A retired Hollywood movie mogul now living in Johnson County is hoping to spin a hit TV show and more from his patent-pending casino game invention, BlackJack Extreme.
The card game – a blend of blackjack and poker strategies – is as intriguing as its inventor, David C. Thomas.
Thomas’ lengthy resume as a producer, director and location manager includes such films as “Kansas City,” “The Howling,” “Mask,” “Marked for Death,” and his latest and perhaps last effort, “Lenexa 1 Mile,” which premiered this year.
“I don’t see myself making another movie,” he said. “That’s way too many 17-hour days standing around staging gunfights and car wrecks. This is a lot more fun,” Thomas said of his first dip into the fast-moving waters of the gambling industry.
Thomas and Internet marketing guru Mark Koetting have formed BJX Entertainment LLC and are simultaneously pitching BlackJack Extreme as a TV card-game show, an online or live casino poker room game and an electronic game joining slot machines and video poker on casino floors.
“This is very ambitious to move simultaneously into three major industries,” Thomas admitted. But he’s confident that, given a chance, the game will catch on.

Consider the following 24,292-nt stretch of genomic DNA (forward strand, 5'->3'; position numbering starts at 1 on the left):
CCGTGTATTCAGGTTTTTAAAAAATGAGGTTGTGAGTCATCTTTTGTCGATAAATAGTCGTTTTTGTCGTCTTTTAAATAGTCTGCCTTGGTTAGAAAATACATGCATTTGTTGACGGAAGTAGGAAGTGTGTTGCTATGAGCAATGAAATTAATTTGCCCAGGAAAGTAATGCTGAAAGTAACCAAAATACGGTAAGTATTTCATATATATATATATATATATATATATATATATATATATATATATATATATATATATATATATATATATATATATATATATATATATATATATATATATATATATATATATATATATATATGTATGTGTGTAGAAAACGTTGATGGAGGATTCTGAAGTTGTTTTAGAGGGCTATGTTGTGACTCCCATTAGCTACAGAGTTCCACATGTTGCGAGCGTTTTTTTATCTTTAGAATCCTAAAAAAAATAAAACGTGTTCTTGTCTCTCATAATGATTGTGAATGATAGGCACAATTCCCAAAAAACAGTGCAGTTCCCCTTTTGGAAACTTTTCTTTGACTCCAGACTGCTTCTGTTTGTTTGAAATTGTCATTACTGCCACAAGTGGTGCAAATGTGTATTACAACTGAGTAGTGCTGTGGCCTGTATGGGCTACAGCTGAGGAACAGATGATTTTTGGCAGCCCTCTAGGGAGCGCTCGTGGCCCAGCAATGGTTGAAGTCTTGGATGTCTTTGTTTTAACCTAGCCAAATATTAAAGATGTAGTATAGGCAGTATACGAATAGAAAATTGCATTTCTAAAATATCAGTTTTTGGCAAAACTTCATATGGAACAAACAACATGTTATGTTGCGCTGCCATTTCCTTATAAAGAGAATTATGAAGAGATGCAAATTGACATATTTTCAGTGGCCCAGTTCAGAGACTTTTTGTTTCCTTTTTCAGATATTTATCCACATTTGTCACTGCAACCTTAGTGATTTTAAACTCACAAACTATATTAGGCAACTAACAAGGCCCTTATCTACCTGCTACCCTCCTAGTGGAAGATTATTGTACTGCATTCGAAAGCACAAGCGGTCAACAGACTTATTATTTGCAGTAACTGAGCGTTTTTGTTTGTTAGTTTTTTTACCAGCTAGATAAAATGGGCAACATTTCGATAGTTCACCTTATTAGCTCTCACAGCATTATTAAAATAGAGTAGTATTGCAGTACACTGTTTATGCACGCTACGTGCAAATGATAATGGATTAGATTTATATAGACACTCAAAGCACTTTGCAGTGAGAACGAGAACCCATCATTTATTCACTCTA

“It’s fast. It’s fun,” he said. And, he added, BlackJack Extreme is even more sociable than standard blackjack or Texas Hold ’em.
“We think casinos are evolving into amusement centers rather than gambling halls,” Thomas said. “We are offering casinos a new roller coaster for their park.”
The non-house-banked game pits players against one another as each takes a turn as “dealer” raking in fellow players’ losing bets but also paying off the winners. There are a couple of rounds of pokerlike betting and permissible bluffing on each hand. Players and dealer can also “surrender” poor hands under that blackjack option rarely found in casinos.
The house, which provides the actual card-handling dealer, takes a small fee from each hand, much like the house rake from the pot in a live poker game. The game is not yet being played in any casino. Thomas said that authorities have approved it for private card club play in California. Thomas and Koetting also are seeking a ruling from the National Indian Gaming Commission to authorize the game in tribal casinos. And they soon will be knocking on the doors of Midwestern casino general managers seeking backers for state approval of the game.
If players flock to the game, its future could be bright – as in bright television lights.
Thomas also is tapping his industry connections to break onto the small screen with a BlackJack Extreme game show that probably would feature a few of his Hollywood star pals.